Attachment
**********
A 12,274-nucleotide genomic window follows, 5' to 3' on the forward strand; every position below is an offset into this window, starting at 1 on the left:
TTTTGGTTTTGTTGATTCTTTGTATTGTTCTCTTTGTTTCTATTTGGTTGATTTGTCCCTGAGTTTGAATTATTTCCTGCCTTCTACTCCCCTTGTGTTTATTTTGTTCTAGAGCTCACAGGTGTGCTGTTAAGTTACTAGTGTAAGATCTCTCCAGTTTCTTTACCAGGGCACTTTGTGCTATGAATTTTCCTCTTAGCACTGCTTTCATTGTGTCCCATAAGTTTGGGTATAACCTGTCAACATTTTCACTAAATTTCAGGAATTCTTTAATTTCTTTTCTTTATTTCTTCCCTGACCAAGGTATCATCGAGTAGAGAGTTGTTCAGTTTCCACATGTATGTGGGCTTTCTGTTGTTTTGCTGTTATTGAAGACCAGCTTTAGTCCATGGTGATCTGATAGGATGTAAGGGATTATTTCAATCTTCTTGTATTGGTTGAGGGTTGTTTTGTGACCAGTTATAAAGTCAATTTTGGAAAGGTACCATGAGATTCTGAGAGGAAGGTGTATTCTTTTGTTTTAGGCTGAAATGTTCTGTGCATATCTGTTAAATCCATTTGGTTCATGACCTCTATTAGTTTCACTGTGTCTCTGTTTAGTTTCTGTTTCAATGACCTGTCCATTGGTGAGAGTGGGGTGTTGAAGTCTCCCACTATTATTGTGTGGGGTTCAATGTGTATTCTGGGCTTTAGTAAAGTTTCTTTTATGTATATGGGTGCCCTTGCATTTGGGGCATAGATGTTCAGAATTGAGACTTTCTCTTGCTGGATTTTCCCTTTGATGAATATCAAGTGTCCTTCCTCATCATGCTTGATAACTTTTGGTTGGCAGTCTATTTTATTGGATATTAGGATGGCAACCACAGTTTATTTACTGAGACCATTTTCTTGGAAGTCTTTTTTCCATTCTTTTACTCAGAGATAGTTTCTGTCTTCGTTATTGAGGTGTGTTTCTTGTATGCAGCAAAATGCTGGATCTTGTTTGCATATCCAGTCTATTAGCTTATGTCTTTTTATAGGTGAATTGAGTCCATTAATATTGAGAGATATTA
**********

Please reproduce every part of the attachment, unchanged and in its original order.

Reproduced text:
A 12,274-nucleotide genomic window follows, 5' to 3' on the forward strand; every position below is an offset into this window, starting at 1 on the left:
TTTTGGTTTTGTTGATTCTTTGTATTGTTCTCTTTGTTTCTATTTGGTTGATTTGTCCCTGAGTTTGAATTATTTCCTGCCTTCTACTCCCCTTGTGTTTATTTTGTTCTAGAGCTCACAGGTGTGCTGTTAAGTTACTAGTGTAAGATCTCTCCAGTTTCTTTACCAGGGCACTTTGTGCTATGAATTTTCCTCTTAGCACTGCTTTCATTGTGTCCCATAAGTTTGGGTATAACCTGTCAACATTTTCACTAAATTTCAGGAATTCTTTAATTTCTTTTCTTTATTTCTTCCCTGACCAAGGTATCATCGAGTAGAGAGTTGTTCAGTTTCCACATGTATGTGGGCTTTCTGTTGTTTTGCTGTTATTGAAGACCAGCTTTAGTCCATGGTGATCTGATAGGATGTAAGGGATTATTTCAATCTTCTTGTATTGGTTGAGGGTTGTTTTGTGACCAGTTATAAAGTCAATTTTGGAAAGGTACCATGAGATTCTGAGAGGAAGGTGTATTCTTTTGTTTTAGGCTGAAATGTTCTGTGCATATCTGTTAAATCCATTTGGTTCATGACCTCTATTAGTTTCACTGTGTCTCTGTTTAGTTTCTGTTTCAATGACCTGTCCATTGGTGAGAGTGGGGTGTTGAAGTCTCCCACTATTATTGTGTGGGGTTCAATGTGTATTCTGGGCTTTAGTAAAGTTTCTTTTATGTATATGGGTGCCCTTGCATTTGGGGCATAGATGTTCAGAATTGAGACTTTCTCTTGCTGGATTTTCCCTTTGATGAATATCAAGTGTCCTTCCTCATCATGCTTGATAACTTTTGGTTGGCAGTCTATTTTATTGGATATTAGGATGGCAACCACAGTTTATTTACTGAGACCATTTTCTTGGAAGTCTTTTTTCCATTCTTTTACTCAGAGATAGTTTCTGTCTTCGTTATTGAGGTGTGTTTCTTGTATGCAGCAAAATGCTGGATCTTGTTTGCATATCCAGTCTATTAGCTTATGTCTTTTTATAGGTGAATTGAGTCCATTAATATTGAGAGATATTA